Psychiatric Quarterly

, Volume 76, Issue 4, pp 297–315 | Cite as

The role of relatives in discharge planning from psychiatric hospitals: The perspective of patients and their relatives

  • Michel Perreault
  • Hélène Tardif
  • Hélène Provencher
  • Geneviève Paquin
  • Julie Desmarais
  • Nicole Pawliuk


This study prospectively assessed the preferences and satisfaction of 98 psychiatric inpatients and 40 of their relatives with family involvement in discharge planning. Preferences questionnaires were administered during hospitalization. Satisfaction questionnaires were completed 3 months later. Preferences noted by most participants included information concerning patient health status, ways to prevent further hospitalizations, services for relatives, and signs of patient decompensation. More relatives than patients felt that post-discharge residence and activities were important areas to be involved in. Most participants were satisfied if relatives were involved in discharge planning. However, up to 89% of patients, and 84% of relatives, reported no communication between clinical staff and relatives regarding discharge. When this was the case, satisfaction rates dropped sharply, especially for relatives. The need for increased communication between clinicians and relatives regarding discharge planning remains a problem.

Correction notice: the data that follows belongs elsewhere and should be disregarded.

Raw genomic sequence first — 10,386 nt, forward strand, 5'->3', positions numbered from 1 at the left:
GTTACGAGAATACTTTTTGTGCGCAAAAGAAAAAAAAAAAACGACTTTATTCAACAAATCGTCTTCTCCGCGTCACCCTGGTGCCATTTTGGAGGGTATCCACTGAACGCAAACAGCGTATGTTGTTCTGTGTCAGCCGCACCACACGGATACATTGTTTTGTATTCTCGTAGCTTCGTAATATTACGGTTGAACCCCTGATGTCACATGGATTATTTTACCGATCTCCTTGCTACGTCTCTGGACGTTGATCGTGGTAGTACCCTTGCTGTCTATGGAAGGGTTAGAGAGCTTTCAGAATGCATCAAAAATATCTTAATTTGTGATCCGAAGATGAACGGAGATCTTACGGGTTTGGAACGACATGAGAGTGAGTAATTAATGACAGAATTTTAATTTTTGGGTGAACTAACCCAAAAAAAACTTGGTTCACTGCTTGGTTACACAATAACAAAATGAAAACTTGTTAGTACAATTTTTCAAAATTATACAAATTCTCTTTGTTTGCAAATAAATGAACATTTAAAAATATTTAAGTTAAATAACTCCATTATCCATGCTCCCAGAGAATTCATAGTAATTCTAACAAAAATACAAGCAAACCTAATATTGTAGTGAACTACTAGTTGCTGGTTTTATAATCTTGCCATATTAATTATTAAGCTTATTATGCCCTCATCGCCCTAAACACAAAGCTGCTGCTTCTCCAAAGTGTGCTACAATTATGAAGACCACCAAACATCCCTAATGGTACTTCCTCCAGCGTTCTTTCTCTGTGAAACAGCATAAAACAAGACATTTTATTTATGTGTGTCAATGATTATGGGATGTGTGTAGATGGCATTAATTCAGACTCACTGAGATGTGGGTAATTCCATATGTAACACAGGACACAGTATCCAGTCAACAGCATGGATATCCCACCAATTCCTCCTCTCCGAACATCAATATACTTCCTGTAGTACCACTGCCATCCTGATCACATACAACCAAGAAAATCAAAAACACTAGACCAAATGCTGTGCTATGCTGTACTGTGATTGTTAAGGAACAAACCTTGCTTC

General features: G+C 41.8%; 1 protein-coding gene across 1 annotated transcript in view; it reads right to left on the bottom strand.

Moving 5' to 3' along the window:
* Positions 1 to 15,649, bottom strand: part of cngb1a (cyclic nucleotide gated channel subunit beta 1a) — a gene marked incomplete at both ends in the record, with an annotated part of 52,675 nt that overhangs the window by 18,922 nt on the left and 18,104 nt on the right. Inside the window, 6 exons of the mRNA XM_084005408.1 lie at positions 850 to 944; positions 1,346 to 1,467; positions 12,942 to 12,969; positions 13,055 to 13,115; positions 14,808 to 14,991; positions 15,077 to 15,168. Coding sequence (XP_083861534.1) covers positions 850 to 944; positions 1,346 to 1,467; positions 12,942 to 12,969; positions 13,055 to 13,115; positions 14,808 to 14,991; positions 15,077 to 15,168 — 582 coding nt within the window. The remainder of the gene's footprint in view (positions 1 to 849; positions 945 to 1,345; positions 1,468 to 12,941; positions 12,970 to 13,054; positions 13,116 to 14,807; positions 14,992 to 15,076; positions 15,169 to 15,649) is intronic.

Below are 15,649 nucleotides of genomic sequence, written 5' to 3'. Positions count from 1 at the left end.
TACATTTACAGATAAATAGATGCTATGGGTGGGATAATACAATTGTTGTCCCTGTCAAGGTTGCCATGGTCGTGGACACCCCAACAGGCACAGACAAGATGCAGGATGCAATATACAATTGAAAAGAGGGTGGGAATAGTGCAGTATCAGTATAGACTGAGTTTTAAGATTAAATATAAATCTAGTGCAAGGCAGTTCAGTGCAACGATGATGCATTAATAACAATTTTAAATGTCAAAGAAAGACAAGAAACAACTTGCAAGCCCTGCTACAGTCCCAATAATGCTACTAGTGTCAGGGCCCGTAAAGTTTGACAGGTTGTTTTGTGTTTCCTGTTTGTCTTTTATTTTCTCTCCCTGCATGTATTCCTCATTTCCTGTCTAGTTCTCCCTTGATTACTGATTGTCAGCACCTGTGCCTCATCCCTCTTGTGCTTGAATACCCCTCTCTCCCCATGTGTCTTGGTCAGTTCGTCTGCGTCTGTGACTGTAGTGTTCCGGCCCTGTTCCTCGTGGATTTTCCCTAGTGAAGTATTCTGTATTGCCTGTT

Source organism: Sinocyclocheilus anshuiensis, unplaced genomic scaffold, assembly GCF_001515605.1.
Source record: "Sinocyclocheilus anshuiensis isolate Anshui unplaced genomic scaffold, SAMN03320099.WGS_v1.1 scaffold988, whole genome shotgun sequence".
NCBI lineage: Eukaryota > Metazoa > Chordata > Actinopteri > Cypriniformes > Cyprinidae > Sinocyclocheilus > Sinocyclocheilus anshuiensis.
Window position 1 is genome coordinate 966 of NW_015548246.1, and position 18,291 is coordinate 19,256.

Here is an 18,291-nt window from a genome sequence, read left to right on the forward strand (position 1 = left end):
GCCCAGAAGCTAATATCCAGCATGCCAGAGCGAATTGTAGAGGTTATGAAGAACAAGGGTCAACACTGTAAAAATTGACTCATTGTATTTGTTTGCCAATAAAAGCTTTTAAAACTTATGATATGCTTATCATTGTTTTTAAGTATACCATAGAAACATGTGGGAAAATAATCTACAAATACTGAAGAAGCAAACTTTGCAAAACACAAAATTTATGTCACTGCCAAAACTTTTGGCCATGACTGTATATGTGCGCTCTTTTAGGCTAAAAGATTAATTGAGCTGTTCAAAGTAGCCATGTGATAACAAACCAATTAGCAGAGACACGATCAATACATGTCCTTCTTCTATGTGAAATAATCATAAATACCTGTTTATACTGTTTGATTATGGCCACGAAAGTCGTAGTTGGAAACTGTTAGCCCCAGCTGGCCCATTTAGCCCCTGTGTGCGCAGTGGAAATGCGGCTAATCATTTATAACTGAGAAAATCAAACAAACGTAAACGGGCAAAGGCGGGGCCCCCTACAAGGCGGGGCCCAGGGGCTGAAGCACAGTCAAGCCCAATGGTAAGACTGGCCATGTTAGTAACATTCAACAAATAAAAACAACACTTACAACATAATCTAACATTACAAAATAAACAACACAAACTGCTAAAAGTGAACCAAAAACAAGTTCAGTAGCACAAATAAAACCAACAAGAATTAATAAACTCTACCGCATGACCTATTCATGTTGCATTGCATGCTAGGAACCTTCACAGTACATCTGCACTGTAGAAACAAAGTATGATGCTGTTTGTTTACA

discharge planning satisfaction preferences patients relatives 


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Copyright information

© Springer Science + Business Media, Inc. 2005

Authors and Affiliations

  • Michel Perreault
    • 1
    • 2
    • 4
  • Hélène Tardif
    • 1
  • Hélène Provencher
    • 3
  • Geneviève Paquin
    • 1
  • Julie Desmarais
    • 1
  • Nicole Pawliuk
    • 1
  1. 1.Douglas HospitalMontréal
  2. 2.Department of PsychiatryMcGill UniversityMontréal
  3. 3.Faculty of NursingUniversité LavalQuébec
  4. 4.Douglas HospitalMontréalCanada

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